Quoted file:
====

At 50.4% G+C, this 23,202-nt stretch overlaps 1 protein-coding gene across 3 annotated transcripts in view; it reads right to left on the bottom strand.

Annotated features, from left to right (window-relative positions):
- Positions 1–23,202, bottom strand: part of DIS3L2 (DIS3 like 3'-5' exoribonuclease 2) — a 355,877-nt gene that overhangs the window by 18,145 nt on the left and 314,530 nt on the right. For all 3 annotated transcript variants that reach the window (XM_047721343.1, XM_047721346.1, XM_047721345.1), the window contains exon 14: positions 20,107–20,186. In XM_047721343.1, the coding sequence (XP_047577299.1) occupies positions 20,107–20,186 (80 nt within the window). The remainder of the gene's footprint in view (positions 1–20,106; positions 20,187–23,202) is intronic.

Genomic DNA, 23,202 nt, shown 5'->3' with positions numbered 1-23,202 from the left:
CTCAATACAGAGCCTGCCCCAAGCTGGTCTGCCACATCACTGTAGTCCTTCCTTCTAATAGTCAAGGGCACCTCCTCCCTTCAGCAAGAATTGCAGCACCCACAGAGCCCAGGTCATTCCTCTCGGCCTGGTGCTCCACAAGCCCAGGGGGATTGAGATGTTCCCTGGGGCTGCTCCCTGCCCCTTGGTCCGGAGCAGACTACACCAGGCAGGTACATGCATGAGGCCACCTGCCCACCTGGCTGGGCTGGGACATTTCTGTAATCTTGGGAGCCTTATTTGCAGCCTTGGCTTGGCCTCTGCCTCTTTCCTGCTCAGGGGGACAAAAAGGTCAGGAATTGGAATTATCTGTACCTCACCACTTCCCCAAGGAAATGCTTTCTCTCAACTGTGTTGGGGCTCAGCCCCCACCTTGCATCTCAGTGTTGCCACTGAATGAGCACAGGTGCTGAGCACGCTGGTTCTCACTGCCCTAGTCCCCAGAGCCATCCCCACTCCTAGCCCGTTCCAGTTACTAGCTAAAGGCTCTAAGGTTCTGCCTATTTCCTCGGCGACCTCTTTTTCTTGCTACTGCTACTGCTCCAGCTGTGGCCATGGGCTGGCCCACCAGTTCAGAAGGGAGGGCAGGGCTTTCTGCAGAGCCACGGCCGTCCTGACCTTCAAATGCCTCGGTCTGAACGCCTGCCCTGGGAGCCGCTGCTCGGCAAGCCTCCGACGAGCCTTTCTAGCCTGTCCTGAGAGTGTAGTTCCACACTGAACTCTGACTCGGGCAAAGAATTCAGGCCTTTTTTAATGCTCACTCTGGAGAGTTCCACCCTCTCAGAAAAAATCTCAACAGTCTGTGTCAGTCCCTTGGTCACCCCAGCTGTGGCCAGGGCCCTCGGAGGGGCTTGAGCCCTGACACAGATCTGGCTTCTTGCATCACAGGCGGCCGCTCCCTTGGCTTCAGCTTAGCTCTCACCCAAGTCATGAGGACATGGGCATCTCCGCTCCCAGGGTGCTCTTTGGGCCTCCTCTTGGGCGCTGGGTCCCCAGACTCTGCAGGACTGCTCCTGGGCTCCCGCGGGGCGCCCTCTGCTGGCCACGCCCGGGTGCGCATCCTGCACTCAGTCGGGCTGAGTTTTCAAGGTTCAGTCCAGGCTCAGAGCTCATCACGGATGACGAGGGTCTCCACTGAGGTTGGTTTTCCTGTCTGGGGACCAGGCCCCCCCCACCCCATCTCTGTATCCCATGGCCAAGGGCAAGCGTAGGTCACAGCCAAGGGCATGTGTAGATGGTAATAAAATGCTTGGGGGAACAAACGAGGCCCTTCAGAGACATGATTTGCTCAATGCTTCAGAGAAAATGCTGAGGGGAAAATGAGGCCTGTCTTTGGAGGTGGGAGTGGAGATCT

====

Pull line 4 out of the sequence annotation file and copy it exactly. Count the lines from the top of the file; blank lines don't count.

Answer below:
Genomic DNA, 23,202 nt, shown 5'->3' with positions numbered 1-23,202 from the left: